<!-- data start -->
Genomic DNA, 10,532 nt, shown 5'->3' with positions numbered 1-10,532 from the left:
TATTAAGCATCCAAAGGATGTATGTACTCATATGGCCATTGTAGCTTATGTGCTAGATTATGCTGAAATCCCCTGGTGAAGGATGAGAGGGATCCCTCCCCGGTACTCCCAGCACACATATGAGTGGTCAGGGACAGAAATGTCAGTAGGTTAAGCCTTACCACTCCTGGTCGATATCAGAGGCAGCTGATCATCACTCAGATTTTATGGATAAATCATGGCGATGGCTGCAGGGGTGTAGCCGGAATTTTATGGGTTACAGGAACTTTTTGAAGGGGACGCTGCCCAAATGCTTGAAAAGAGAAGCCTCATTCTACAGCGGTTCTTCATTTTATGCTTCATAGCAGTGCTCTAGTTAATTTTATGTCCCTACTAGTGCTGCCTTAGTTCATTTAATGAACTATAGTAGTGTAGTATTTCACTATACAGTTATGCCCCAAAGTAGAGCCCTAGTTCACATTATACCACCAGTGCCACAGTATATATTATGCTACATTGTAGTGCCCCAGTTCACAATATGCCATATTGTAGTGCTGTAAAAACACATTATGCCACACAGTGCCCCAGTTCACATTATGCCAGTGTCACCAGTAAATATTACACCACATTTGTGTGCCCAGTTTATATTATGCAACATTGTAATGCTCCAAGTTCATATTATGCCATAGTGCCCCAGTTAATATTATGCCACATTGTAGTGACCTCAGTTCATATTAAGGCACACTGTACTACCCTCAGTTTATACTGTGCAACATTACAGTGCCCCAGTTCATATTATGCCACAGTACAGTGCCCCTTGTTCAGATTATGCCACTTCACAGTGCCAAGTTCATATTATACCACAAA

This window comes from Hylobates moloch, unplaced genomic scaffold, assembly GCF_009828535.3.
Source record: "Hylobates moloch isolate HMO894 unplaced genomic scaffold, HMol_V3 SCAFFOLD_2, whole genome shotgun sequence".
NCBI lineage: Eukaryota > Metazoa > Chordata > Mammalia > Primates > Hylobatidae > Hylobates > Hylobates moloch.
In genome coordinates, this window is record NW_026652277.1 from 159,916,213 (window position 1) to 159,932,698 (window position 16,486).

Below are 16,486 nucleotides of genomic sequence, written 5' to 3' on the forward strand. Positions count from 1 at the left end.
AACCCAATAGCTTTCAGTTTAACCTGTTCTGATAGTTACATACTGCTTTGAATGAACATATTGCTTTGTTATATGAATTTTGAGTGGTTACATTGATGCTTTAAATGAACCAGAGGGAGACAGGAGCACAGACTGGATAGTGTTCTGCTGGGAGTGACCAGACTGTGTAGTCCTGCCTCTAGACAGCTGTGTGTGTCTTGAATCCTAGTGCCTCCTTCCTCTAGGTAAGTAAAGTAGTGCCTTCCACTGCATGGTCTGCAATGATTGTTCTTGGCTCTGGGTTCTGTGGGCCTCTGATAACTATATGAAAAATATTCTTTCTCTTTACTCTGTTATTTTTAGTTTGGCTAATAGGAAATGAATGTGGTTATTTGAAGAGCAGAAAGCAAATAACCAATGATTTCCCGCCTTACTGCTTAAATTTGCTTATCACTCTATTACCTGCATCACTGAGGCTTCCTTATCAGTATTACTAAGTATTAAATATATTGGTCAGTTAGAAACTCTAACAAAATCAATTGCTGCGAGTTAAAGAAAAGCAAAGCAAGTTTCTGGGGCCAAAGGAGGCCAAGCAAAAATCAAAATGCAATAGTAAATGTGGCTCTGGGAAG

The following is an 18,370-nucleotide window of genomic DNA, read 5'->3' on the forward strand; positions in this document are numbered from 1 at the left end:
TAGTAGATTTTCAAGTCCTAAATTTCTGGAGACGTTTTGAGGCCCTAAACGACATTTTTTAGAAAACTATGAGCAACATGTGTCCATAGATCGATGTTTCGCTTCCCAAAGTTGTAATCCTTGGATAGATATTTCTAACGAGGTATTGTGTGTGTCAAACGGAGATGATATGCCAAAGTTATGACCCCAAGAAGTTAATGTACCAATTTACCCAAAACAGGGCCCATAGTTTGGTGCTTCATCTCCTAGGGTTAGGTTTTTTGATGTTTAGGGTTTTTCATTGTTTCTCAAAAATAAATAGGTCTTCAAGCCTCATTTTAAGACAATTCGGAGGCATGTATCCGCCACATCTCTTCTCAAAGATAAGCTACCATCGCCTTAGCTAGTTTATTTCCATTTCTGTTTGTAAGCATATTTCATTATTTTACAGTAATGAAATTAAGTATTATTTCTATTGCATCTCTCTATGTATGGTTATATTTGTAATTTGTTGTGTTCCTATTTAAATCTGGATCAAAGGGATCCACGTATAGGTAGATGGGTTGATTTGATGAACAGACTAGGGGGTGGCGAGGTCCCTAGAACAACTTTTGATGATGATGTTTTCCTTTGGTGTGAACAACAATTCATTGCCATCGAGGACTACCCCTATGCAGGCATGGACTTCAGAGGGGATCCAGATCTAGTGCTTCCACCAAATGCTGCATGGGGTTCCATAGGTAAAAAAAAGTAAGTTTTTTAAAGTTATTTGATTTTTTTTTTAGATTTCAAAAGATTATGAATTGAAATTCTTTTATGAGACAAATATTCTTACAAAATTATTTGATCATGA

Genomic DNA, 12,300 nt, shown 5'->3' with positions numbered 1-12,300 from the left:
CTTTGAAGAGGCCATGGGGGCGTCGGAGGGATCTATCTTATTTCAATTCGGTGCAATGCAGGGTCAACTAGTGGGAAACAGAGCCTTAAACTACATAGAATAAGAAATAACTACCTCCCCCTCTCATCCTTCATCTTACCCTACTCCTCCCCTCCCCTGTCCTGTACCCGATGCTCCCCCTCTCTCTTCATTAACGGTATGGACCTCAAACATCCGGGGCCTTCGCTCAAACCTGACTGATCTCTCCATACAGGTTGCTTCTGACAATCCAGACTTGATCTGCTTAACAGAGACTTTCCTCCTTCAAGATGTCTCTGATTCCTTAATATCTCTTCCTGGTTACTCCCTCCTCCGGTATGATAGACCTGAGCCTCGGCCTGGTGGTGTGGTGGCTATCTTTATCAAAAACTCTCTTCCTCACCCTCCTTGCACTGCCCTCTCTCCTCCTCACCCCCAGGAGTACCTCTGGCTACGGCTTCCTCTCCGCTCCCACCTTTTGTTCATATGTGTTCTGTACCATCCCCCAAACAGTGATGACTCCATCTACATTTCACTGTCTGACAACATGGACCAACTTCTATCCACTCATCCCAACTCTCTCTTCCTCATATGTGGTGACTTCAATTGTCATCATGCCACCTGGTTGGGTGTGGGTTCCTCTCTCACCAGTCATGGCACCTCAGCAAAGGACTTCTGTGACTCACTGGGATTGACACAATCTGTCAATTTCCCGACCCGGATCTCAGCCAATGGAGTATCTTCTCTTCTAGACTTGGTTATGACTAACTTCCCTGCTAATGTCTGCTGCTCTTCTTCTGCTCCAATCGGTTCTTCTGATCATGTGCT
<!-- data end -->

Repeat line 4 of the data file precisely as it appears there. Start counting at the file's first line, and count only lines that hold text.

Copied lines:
Source record: "Hylobates moloch isolate HMO894 unplaced genomic scaffold, HMol_V3 SCAFFOLD_2, whole genome shotgun sequence".